Here’s a convenient graphic to demonstrate:

Elixir Enum Count

Elixir Enum.count/2 Examples

Of course, the expression used to evaluate the current item does not need to be a simple equality operation. Here are some examples using a variety of different operators:

Count all the binaries (strings) which equal “price”:

Enum.count(["Total", "retail", "price", "$14.95"], &(&1 == "price"))
1

Pipe syntax:

["Total", "retail", "price", "$14.95"]
  |> ... # some other functions
  |> Enum.count(&(&1 == "price"))

Count all the binaries which are members of a list:

roles = ["User", "Customer", "Partner", "Admin"]
Enum.count(roles, &Enum.member?(["Admin", "Editor", "Developer"], &1))
1

Count all the binaries (strings) which match a regular expression:

Enum.count(["Total", "price", "$14.95"], &(&1 =~ ~r/\$\d+\.\d+/))
1

Count all the binaries (strings) in a list:

Enum.count([1, "list", 3], &is_binary(&1))
1

Count all the binaries (strings) in a multi-type list:

Enum.count([1, "list", 3], &is_binary(&1))
1

Count all the integers in a multi-type list:

Enum.count([1, "list", 3], &is_integer(&1))
2

Count all the integers greater than 3:

Enum.count([1,2,4,8,16,32], &(&1 > 3))
4

Read the documentation on Enum.count/2

This post is part of my series of Elixir Tutorials


Freelance Elixir & Ruby on Rails Developer Hey, I’m Adam. I’m guessing you just read this post from somewhere on the interwebs. Hope you enjoyed it. When I’m not writing these blog posts, I’m a freelance Elixir and Ruby developer and working on Calculate, a product which makes it easier for you to create software estimates for your projects. Feel free to leave a comment if you have any questions.

You can also follow me on the Twitters at: @DeLongShot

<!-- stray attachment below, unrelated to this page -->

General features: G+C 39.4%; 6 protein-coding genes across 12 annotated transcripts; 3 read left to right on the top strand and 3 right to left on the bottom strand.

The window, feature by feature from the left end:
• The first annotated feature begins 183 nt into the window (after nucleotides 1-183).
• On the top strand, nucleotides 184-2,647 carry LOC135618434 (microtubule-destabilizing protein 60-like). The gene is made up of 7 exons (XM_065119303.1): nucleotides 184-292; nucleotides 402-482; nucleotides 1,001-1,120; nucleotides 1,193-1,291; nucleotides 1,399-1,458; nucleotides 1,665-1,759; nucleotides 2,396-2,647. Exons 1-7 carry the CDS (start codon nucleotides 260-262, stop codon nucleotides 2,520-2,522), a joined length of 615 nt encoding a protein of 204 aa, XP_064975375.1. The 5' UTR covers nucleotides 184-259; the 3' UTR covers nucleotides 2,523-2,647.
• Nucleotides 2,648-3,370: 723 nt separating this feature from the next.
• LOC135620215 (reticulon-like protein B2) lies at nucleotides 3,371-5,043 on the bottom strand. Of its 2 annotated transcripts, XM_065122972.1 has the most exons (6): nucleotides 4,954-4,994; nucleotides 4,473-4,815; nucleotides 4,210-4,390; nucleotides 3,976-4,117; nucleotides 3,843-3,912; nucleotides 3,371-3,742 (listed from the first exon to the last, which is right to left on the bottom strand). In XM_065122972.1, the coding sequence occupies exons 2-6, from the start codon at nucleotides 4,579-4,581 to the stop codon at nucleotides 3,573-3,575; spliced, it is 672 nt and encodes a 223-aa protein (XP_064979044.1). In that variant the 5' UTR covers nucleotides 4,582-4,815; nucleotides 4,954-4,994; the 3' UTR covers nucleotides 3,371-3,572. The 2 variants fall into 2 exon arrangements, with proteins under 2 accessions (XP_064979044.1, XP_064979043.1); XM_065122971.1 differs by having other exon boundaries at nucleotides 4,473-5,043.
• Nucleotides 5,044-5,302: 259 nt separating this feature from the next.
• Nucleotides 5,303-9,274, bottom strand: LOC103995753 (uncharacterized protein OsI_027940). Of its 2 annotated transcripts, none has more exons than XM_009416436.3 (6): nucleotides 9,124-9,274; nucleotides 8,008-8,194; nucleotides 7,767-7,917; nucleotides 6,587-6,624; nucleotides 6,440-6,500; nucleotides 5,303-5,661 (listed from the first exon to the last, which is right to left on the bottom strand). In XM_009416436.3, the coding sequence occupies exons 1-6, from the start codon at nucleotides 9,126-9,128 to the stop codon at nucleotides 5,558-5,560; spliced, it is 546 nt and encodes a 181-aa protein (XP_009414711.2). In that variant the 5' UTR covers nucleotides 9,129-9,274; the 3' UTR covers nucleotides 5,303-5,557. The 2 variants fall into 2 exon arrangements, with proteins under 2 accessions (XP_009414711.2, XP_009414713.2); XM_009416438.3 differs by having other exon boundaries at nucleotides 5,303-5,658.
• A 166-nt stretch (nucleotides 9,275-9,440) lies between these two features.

Fluid Layouts with Auto Layout, Size Classes, Spacer Views, and Constraint Priorities

I came across a problem the other day with the “compact x any” size class in iOS 8 & Xcode 6. I was creating a layout for the size class which is supposed to cover the iPhone 4S 3.5-inch screen all the way up to the iPhone 6 4.7-inch screen. However, this became difficult to do well because what looked good on a small screen (like the 3.5-inch) did not look good on the large screen (4.7-inch screen). Or what looked good on a bigger screen, the content did not fit on the smaller screen.

So, I started playing around with how to create a fluid layout to make this work and it turned out to be much more difficult than I anticipated. So, I thought I’d share an example of how I did it.

I’m going to show you how to create a fluid layout using Xcode 6 in the compact-any size class which works for all compact width layouts such as the 3.5-inch iPhone 4S all the way up to the 4.7-inch iPhone 6. I will show you how to create a fluid layout for a form for this size class so that, for example, when we’re on the iPhone 3.5 inch, it’s a compact form (see pic below)fluid layout initial setup, but when we go up to 4.7-inch iPhone 6, the form will expand and fill the entire screen (see pic below). fluid_layout_iphone_6_size We will use spacer views to make this form expand out to fill this entire screen.

In this form, you can see we have some labels and then some text fields. But what you need to know is that we also have an encompassing view surrounding each of those.encompassing views So, each of these fields and labels has an encompassing view which then has some constraints on it to their neighboring-sibling views and labels.

Ok, now that you know that. I’ll show you how we can add spacer views to make this form fluid.

Auto Layout Spacer Views

First, select all of the labels and text fields (and their encompassing views) and slide them down to make room for a spacer view underneath the header label.fluid layouts create space From the object collection in the right menu, search for a plain “view”. Scroll down and select a plain “view” from the collection and drag and drop it onto the storyboard.select view We’re going to need re-size this. We’re going to keep it 200 points wide. Go up to the size inspector and change the height to just 10. change height of spacer viewReposition the view just below the first label.reposition spacer view Now, we need to set up our constraints.

Auto Layout Constraints